Associated Smithsonian Expert: Kathy Hollis, M.S.

Kathy Hollis with Triceratops obtusus, collected in 1890 by John Bell Hatcher

Courtesy of Adrienne Block

Kathy Hollis is the collections manager in the Smithsonian National Museum of Natural History Department of Paleobiology. As a kid she would give rocks as gifts, assuming everyone thought rocks were as cool as she did. She majored in geology at the College of Wooster in Ohio and went on to finish a master’s in geology at the Ohio State University in 2005. It was at Ohio State that Kathy realized her love for museum collections. She finished a master’s in Museum Studies at the University of Colorado at Boulder in 2008 specializing in collections care and museum-based research. Kathy has been at the Smithsonian since 2010 and helps to care for one of the largest fossil collections in the world. Her work involves getting the information about what organisms lived when and where out of the collection drawers and making it digital, accessible, and searchable online. Kathy brakes for fossil echinoderms.

Meet our associated expert

This image was obtained from the Smithsonian Institution. The image or its contents may be protected by international copyright laws.

Make Field Book Cover

Image of Bryozoan

Create your own field book and fill it with images and object from Q?rius! When you create a field book, you can put this image on its cover.

or Sign up




Add a comment

Be the first to leave a comment!

Ordovician fossil tubuliporate bryozoan (Corynotrypa, in the middle) from Kentucky
Courtesy of Mark Wilson, via Wikimedia, public domain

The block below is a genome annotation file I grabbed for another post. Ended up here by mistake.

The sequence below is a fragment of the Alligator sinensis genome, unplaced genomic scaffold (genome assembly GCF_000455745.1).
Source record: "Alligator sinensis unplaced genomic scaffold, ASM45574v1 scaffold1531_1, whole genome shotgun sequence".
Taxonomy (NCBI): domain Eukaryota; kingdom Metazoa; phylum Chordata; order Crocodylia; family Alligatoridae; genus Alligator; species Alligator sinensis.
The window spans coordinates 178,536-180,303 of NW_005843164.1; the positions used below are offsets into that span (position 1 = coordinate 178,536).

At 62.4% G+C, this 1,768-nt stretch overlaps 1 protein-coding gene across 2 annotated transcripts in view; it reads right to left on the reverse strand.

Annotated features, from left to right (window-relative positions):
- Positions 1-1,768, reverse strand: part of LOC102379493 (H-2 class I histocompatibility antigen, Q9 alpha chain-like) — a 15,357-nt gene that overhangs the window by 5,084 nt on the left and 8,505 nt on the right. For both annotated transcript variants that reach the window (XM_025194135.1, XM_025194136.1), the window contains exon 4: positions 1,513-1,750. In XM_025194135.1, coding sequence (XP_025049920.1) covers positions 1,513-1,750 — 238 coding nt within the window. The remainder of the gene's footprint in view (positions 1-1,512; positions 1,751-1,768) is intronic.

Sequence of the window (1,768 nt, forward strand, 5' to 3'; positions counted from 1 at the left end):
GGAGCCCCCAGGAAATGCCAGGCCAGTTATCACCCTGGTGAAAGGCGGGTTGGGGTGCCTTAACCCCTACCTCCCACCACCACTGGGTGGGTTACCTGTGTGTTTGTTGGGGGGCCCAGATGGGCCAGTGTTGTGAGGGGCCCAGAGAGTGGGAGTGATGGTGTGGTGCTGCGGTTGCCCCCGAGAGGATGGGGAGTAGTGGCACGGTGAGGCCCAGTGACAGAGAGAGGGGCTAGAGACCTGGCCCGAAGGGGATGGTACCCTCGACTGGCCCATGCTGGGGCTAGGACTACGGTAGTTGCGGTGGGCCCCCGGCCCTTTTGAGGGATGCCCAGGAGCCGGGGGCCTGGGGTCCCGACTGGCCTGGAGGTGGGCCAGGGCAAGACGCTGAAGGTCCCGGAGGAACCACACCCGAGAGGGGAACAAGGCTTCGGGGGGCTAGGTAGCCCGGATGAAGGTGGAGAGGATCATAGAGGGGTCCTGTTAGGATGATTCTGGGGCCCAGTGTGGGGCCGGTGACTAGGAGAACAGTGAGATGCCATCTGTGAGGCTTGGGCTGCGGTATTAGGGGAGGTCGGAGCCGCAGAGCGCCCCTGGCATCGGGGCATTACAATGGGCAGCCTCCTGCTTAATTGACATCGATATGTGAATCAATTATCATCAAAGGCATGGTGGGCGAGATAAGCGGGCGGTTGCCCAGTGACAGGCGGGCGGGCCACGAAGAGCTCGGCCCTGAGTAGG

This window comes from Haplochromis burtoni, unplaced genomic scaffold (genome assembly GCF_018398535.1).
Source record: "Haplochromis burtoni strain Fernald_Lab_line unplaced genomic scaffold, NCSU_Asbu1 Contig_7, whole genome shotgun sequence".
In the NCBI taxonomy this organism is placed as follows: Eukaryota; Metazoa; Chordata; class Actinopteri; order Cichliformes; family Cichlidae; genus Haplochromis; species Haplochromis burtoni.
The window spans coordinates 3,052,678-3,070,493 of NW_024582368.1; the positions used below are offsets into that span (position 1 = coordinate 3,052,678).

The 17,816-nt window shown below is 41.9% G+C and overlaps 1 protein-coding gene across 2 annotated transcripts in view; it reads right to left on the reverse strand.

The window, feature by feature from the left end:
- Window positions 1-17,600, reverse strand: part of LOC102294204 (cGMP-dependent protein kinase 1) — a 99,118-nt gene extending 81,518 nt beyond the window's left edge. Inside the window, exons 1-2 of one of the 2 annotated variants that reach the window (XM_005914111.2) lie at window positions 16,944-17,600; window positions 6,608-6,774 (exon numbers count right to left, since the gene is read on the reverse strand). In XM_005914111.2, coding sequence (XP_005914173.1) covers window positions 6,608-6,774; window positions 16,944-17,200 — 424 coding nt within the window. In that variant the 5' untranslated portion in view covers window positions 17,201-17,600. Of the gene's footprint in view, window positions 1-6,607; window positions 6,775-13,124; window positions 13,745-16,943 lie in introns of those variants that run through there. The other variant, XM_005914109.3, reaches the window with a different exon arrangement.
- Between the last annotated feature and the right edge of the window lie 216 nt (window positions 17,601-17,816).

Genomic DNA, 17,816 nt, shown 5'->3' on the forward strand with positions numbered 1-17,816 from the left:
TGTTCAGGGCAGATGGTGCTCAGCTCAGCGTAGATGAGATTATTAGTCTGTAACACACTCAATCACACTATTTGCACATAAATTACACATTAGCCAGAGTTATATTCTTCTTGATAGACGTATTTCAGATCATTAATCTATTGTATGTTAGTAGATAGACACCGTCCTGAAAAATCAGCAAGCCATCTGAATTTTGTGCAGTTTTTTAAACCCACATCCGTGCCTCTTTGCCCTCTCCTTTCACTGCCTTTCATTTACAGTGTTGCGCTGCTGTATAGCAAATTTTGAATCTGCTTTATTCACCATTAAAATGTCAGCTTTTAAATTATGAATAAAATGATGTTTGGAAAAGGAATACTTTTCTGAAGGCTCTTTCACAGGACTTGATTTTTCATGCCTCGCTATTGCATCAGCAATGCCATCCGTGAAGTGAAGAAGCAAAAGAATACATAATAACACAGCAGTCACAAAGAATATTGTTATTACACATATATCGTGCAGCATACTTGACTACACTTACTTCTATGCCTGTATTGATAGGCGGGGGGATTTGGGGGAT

About Tubuliporate Bryozoans (Class Stenolaemata): Paleobiology

Tubuliporate bryozoans are tiny animals that had their heyday during the Paleozoic. Tubuliporates first appear as fossils about 480 million years ago and become common and diverse during the couple of million years following. What fossilized were their calcified skeletons that formed tubular, protective coverings around their soft body parts. Some had strong skeletons that fossilized well, while others had delicate skeletons that tended to break up. Regardless, they formed colonies that grew into reefs as skeletal material piled up over time. Fossilized reefs became limestones and shales. In the huge extinction event at the end of the Permian (about 250 million years ago), tubuliporate bryozoans were decimated, but some survived. They diversified again during the Cretaceous (starting about 145 million years ago). While they are still on Earth today, they are not nearly as common or diverse. In most habitats, corals have taken their place as reef-builders.

Fossil bryozoans in oil shale rock from Estonia
Courtesy of Mark Wilson, via Wikimedia, public domain

About Bryozoans (Phylum Bryozoa): Paleobiology

Bryozoans have an ample fossil record. Thousands of fossils have been found that date to the early Ordovician (about 480 million years ago) and later. However, bryozoans don’t appear in older rocks that contain fossil evidence of most other animals without backbones (invertebrates). The earliest bryozoans may have lacked the hard body parts that fossilize. Also, because they are microscopic in size, bryozoans could be easy to miss if it weren’t for their colonial behavior. Bryozoans live in huge colonies of thousands or millions of identical individuals that form moss-like coverings on the sea bottom. Beginning in the Ordovician, fossil bryozoans are found as limestone made of their broken up skeletons. Many buildings include marble (derived from limestone) made from bryozoan remains. As Bryozoans got really abundant during the Mississippian (about 350 million years ago), they became an important food source for bottom-feeding organisms, and they continue to play that role today.